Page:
One of Fassbinder’s greatest strengths was his casting. Not that the vast majority of films made are poorly or inadequately cast – they are not – but with his low budgets and his incredible production speed, his correct casting must have saved him a huge deal of time and energy.

In In a Year of 13 Moons, Elisabeth Trissenaar (who plays Irene Weishaupt) has a most sympathetic role, and something quite straight, as the long suffering wife of Erwin/Elvira.

Elisabeth Trissenaar (left, with Eva Mattes on the right) also doesn’t automatically fit into the Fassbinder mould. She’s not scary, like Ingrid Caven; she’s not peculiar or creepy, like Irm Hermann; nor is she an all-out character actress cum sex-package like Hanna Schygulla. In fact, by contrast, Elisabeth Trissenaar, especially here, as a distinct girl next door quality, that is in these surroundings, one of the most shocking aspects of the film – the way that she grounds it in reality. While we can argue away the crazy Anton Saitz in the film, and the sexual and emotional outcasts that populate the rest of the piece, into this comes normality personified, with a normal daughter, in normal German clothes, with a reasonable set of petit-bourgeois assumptions and prejudices.   And that is all acting and casting, because Trissenaar isn’t or wasn’t particularly any of these things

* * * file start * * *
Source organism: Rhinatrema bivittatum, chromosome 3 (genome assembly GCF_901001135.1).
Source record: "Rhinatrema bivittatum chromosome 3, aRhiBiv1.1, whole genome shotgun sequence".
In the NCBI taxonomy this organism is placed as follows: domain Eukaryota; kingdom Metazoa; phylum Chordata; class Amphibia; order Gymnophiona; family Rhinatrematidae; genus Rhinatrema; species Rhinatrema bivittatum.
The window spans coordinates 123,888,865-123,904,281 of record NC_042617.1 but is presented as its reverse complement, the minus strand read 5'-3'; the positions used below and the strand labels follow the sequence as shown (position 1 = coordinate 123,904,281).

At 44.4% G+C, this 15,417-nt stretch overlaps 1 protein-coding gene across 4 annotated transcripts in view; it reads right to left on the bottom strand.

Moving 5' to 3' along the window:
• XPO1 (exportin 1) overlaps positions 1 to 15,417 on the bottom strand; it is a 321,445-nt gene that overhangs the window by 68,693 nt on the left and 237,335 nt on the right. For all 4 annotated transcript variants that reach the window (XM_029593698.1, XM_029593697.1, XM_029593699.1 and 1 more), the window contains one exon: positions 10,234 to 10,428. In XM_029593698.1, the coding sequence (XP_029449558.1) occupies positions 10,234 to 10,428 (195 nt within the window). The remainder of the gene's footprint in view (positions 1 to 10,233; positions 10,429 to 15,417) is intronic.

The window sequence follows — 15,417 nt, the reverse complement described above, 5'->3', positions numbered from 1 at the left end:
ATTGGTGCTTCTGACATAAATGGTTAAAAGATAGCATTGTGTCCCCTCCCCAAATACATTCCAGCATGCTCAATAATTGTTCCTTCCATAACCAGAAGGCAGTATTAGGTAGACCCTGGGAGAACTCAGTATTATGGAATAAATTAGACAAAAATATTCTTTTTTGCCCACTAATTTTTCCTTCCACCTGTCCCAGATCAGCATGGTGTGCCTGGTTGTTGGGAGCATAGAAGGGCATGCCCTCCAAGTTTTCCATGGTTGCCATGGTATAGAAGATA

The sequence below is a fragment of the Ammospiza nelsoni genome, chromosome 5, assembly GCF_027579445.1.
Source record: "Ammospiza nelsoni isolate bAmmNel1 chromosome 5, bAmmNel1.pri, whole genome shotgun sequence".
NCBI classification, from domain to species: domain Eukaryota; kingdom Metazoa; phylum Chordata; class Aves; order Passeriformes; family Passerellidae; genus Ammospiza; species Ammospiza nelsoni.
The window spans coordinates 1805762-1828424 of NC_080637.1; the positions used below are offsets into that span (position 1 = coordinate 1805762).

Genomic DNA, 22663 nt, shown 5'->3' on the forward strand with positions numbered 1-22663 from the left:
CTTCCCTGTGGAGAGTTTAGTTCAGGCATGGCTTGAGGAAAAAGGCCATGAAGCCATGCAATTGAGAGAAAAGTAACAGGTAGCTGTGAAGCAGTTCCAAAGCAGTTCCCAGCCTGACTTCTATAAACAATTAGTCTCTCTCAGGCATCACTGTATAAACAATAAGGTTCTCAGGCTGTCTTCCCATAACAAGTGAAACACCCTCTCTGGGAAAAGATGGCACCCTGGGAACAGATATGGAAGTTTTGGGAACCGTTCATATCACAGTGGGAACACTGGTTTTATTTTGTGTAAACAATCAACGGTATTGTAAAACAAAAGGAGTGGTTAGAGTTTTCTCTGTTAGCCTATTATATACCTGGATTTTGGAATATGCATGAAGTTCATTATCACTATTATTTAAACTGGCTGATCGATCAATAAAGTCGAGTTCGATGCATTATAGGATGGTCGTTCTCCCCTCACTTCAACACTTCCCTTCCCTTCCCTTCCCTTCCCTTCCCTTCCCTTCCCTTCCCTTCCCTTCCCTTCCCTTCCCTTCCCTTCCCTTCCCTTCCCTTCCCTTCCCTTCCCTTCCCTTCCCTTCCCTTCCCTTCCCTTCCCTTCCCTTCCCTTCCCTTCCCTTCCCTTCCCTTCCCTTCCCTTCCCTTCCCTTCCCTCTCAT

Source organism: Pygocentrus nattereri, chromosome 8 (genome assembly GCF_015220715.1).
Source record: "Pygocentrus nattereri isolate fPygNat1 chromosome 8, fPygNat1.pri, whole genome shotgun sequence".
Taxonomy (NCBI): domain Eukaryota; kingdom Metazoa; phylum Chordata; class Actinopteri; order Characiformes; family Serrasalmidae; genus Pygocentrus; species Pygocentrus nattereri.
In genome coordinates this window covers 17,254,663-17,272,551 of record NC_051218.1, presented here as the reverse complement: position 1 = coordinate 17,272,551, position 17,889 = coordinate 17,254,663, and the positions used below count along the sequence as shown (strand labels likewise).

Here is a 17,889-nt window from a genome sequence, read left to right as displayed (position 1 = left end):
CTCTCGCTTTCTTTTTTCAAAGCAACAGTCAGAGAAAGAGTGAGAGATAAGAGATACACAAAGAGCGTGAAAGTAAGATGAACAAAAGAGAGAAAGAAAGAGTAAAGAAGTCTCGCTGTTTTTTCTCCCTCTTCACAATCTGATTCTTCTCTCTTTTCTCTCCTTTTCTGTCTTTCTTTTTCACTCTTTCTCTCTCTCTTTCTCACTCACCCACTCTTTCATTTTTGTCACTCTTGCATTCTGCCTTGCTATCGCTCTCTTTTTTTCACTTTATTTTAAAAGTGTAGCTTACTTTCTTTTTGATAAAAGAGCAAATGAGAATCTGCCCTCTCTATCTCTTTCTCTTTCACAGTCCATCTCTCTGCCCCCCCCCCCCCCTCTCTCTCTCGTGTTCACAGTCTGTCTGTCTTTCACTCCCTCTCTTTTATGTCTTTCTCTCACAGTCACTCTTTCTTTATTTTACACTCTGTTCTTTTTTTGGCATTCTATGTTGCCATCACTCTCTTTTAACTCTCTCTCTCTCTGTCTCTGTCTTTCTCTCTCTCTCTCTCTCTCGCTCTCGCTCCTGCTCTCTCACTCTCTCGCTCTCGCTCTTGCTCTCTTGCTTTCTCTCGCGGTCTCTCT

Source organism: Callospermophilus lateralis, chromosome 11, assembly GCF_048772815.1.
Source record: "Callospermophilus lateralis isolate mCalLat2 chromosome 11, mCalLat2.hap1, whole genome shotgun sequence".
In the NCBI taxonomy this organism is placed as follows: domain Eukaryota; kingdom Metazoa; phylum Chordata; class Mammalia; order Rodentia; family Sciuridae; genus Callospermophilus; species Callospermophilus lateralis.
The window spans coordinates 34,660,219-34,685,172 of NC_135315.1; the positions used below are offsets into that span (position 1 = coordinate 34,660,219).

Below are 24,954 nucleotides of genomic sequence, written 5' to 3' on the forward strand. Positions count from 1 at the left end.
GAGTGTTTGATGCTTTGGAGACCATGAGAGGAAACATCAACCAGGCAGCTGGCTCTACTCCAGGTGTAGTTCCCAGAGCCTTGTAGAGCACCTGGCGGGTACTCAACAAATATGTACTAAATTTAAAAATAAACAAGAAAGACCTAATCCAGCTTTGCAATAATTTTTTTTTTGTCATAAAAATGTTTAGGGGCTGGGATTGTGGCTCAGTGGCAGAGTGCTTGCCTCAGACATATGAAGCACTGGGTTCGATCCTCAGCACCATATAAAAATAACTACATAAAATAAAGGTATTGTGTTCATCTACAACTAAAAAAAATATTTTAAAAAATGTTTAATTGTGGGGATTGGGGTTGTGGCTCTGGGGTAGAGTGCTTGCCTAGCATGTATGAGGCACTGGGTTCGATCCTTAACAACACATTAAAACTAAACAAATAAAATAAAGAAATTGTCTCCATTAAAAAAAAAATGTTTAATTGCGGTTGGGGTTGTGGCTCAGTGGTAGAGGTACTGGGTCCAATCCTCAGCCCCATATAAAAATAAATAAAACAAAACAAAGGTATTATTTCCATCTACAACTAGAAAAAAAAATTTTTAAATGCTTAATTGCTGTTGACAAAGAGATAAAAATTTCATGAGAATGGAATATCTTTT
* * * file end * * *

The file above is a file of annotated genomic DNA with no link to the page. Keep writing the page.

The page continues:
When Elvira is discovered ‘dead’ by Trissenaar the record is predictably stuck. Trissenaar as Irene is just such a housefrau here, it is lovely. Diane Keaton looks so much like her it is also a little disconcerting. And how could she have guessed she would be acting over such provocative and spooky music.   We hear them twanging of concentration camp barbed wire as the dreaded figure of Anton Saitz is first discussed. Funnily enough, in this scene we see that Irene still blames Saitz though Elvira has come to terms with his operation in Casablanca. When she cuddles Elvira and cries it goers to show that in the loveless world of this film, there’s actually heaps of love going around.